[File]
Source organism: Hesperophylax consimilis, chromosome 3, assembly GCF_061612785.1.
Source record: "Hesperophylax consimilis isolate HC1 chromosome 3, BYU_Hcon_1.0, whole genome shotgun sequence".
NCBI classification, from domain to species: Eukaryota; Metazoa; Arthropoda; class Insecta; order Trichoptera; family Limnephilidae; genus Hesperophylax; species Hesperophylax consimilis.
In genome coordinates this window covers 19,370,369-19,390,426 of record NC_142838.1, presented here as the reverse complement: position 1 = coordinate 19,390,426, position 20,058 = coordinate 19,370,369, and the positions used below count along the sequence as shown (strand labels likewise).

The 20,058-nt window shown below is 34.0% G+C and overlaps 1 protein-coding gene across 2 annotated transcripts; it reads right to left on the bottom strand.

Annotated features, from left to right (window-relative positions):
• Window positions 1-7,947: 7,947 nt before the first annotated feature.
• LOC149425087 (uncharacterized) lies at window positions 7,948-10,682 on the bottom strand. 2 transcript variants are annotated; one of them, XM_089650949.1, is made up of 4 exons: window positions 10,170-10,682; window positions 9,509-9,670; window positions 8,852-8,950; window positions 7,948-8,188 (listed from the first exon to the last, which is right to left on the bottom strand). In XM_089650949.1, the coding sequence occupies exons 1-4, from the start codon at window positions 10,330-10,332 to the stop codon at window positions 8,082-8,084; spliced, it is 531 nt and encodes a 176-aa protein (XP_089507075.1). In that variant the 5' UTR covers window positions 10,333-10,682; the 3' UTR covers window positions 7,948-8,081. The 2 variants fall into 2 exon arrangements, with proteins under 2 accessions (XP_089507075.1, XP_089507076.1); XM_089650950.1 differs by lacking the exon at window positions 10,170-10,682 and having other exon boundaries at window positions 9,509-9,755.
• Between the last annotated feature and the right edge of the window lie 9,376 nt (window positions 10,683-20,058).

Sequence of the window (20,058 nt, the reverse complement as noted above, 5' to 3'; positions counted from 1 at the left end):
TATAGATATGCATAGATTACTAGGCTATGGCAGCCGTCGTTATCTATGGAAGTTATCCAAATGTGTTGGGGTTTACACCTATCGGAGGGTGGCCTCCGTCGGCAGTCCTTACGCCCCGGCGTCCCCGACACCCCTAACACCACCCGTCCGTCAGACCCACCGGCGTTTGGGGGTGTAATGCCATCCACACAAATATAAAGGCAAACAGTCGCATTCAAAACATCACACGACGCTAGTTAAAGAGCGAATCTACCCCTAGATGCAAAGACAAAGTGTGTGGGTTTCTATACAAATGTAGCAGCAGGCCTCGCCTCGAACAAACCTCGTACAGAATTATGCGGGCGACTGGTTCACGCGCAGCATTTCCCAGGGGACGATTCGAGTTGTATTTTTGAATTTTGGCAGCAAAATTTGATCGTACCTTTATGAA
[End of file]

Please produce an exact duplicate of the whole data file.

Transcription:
Source organism: Hesperophylax consimilis, chromosome 3, assembly GCF_061612785.1.
Source record: "Hesperophylax consimilis isolate HC1 chromosome 3, BYU_Hcon_1.0, whole genome shotgun sequence".
NCBI classification, from domain to species: Eukaryota; Metazoa; Arthropoda; class Insecta; order Trichoptera; family Limnephilidae; genus Hesperophylax; species Hesperophylax consimilis.
In genome coordinates this window covers 19,370,369-19,390,426 of record NC_142838.1, presented here as the reverse complement: position 1 = coordinate 19,390,426, position 20,058 = coordinate 19,370,369, and the positions used below count along the sequence as shown (strand labels likewise).

The 20,058-nt window shown below is 34.0% G+C and overlaps 1 protein-coding gene across 2 annotated transcripts; it reads right to left on the bottom strand.

Annotated features, from left to right (window-relative positions):
• Window positions 1-7,947: 7,947 nt before the first annotated feature.
• LOC149425087 (uncharacterized) lies at window positions 7,948-10,682 on the bottom strand. 2 transcript variants are annotated; one of them, XM_089650949.1, is made up of 4 exons: window positions 10,170-10,682; window positions 9,509-9,670; window positions 8,852-8,950; window positions 7,948-8,188 (listed from the first exon to the last, which is right to left on the bottom strand). In XM_089650949.1, the coding sequence occupies exons 1-4, from the start codon at window positions 10,330-10,332 to the stop codon at window positions 8,082-8,084; spliced, it is 531 nt and encodes a 176-aa protein (XP_089507075.1). In that variant the 5' UTR covers window positions 10,333-10,682; the 3' UTR covers window positions 7,948-8,081. The 2 variants fall into 2 exon arrangements, with proteins under 2 accessions (XP_089507075.1, XP_089507076.1); XM_089650950.1 differs by lacking the exon at window positions 10,170-10,682 and having other exon boundaries at window positions 9,509-9,755.
• Between the last annotated feature and the right edge of the window lie 9,376 nt (window positions 10,683-20,058).

Sequence of the window (20,058 nt, the reverse complement as noted above, 5' to 3'; positions counted from 1 at the left end):
TATAGATATGCATAGATTACTAGGCTATGGCAGCCGTCGTTATCTATGGAAGTTATCCAAATGTGTTGGGGTTTACACCTATCGGAGGGTGGCCTCCGTCGGCAGTCCTTACGCCCCGGCGTCCCCGACACCCCTAACACCACCCGTCCGTCAGACCCACCGGCGTTTGGGGGTGTAATGCCATCCACACAAATATAAAGGCAAACAGTCGCATTCAAAACATCACACGACGCTAGTTAAAGAGCGAATCTACCCCTAGATGCAAAGACAAAGTGTGTGGGTTTCTATACAAATGTAGCAGCAGGCCTCGCCTCGAACAAACCTCGTACAGAATTATGCGGGCGACTGGTTCACGCGCAGCATTTCCCAGGGGACGATTCGAGTTGTATTTTTGAATTTTGGCAGCAAAATTTGATCGTACCTTTATGAA